Day 17

Israel’s Rebellion

from the Lent 2022: Come to Life reading plan


Ezekiel 20:1-31, Hebrews 3:7-12


Sports betting is taking off all over the US. I do not do it—I do not like the risk. It should be obvious that betting on both teams is no way to manage that risk. If I bet that every team will win the Superbowl, I would win one bet and lose thirty-one others. Hedging my bet is a sure way to compound my losses.

Over and over, the people of Judah bet against their own team. In Ezekiel 20, they brought their chips to God, so to speak. He turned away from their inquiry because He was not their only bet. They hedged. They were betting on the Lord, and also putting chips down on the idols of Egypt and the pagan altars in the high places. They did not believe God so they put hope in other gods alongside Him.

God refused to be one of many gods to the people of Judah. He swore in His anger they would not enter His rest. That anger is not unloving. They already were not honoring his Sabbath. God was not angry because His people neglected to toil or strive for Him—He was angry because they rejected His good rhythm of worship and rest. He commanded them to keep the Sabbath holy and separate from work. In place of that, they sought idols which exacted terrifying costs. That contrast is vast; given the choice of a true God who offered a land of milk and honey and expected rest, they elected to defile themselves with abhorrent idol worshiping practices that devastated their families and legacies.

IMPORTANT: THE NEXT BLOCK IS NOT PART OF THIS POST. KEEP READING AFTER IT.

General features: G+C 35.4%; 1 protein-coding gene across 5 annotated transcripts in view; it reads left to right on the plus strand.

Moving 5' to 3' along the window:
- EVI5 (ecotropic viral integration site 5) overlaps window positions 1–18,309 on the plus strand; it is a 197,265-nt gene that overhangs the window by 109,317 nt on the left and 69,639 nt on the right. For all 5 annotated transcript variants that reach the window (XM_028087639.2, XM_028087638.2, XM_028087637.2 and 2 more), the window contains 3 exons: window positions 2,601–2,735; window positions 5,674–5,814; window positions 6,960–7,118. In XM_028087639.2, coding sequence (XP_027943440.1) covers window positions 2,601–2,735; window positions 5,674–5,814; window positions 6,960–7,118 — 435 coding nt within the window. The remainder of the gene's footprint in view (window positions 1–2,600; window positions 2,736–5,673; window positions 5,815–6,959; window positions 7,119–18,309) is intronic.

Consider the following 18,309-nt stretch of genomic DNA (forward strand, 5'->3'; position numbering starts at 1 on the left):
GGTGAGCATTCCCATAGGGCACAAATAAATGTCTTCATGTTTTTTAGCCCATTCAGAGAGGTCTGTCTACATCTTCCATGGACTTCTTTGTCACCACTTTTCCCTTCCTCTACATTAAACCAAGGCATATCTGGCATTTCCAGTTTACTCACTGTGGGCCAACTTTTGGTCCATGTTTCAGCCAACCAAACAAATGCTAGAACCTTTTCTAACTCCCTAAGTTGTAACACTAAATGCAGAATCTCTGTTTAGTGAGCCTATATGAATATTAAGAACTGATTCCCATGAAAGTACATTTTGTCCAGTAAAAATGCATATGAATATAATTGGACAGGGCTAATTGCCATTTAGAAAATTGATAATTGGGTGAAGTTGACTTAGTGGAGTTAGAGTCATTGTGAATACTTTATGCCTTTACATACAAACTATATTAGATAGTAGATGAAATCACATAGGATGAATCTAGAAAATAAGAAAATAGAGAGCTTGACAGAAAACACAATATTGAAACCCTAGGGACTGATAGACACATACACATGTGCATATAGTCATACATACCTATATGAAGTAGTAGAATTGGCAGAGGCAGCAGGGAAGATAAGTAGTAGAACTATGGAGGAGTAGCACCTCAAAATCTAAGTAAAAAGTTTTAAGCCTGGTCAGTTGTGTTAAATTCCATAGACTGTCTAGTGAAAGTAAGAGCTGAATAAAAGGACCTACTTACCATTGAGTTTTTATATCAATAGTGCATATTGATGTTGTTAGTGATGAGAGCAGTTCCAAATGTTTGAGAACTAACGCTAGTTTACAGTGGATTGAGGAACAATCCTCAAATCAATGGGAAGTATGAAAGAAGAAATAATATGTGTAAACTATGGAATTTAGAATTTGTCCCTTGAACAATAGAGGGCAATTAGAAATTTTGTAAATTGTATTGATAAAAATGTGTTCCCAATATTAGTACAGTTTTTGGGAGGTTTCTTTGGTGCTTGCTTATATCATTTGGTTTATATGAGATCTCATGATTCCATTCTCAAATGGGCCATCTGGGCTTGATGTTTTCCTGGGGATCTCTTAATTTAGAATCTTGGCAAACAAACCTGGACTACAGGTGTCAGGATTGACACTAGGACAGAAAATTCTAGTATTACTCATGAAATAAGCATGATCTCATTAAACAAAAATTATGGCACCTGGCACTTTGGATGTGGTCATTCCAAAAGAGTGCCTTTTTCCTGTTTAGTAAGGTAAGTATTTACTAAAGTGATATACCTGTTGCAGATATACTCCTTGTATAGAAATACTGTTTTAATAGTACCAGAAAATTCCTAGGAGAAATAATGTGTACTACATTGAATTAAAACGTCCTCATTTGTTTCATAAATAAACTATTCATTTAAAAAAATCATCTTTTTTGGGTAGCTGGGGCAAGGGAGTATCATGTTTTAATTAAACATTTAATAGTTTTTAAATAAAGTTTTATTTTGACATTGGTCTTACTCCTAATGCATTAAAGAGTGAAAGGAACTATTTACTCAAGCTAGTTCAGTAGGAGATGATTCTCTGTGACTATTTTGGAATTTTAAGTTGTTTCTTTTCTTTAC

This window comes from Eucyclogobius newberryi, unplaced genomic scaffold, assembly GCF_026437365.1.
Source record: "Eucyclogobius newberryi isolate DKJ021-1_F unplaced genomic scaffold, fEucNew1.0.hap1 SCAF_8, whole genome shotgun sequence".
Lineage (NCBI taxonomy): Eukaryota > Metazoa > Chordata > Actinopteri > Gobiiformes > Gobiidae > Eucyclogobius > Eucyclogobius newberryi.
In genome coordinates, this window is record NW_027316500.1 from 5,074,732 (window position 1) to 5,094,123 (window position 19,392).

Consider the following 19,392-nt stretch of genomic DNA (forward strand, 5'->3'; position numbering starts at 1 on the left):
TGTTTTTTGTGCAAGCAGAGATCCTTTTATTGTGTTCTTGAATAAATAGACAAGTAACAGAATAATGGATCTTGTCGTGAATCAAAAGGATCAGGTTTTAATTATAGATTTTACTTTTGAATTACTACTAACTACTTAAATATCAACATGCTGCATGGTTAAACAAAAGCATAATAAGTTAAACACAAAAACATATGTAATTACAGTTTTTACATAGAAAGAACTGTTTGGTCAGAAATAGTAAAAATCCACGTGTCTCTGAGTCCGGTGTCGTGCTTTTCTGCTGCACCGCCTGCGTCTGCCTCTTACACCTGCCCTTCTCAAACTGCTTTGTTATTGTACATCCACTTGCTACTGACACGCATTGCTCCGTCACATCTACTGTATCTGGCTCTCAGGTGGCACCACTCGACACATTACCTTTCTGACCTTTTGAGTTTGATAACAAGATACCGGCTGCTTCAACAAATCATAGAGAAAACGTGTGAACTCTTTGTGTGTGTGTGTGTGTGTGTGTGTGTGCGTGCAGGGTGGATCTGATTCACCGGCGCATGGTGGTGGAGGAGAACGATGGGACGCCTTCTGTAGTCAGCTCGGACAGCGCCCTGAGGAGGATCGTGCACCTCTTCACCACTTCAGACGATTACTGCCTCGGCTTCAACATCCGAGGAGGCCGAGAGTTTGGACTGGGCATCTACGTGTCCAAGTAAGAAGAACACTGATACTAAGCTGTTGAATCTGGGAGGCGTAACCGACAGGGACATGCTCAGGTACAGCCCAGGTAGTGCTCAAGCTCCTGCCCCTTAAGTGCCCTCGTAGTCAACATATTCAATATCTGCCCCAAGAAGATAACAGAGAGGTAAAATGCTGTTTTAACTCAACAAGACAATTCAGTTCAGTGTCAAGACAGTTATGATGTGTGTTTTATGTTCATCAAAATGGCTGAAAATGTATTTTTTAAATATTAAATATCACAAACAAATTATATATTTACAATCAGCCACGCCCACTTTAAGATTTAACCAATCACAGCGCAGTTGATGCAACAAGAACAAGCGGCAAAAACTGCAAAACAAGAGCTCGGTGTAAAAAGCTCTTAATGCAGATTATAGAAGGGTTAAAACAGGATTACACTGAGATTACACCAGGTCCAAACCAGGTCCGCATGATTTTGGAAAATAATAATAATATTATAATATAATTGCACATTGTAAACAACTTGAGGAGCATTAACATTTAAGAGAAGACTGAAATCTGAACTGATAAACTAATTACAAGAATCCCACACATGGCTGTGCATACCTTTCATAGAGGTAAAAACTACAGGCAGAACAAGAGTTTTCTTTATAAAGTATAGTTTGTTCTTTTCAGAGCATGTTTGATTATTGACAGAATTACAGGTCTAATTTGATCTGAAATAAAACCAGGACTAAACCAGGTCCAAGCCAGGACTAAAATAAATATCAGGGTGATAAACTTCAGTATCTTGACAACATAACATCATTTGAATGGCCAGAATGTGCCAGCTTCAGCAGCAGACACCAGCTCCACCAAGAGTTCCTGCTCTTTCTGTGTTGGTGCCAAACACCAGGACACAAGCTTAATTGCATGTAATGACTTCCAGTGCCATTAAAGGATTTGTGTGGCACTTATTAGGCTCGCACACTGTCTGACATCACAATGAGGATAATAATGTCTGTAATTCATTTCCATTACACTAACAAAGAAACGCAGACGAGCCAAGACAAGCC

Today’s idols can be harder to identify. They aren’t graven images in hilltop shrines. They don’t bear pagan names like Bamah. In the time of Israel’s fathers, people pointed them to idols on hilltops that required the blood of children. Today’s idols seem to be much more subtle. Money, sex, and power are all so normalized in our culture that it’s hard to untangle them from our lives. Yet, any way that we rely on them for joy, peace, or security is a way we are hedging our bets against God’s providence in our lives.

Fortunately, God shows us grace. “I spared them from destruction and did not bring them to an end in the wilderness” (Ezekiel 20:17). He will not be profaned—He keeps His promises. This season of Lent, we are reminded that God’s law and holiness are out of reach for His people on their own, but He does not destroy us in our sin. He calls us to rest in the work of Christ. In understanding the grace He shows us, we learn that His good plan is easier than the service to the idols of any time and place. It helps us to respond to Him in repentance.

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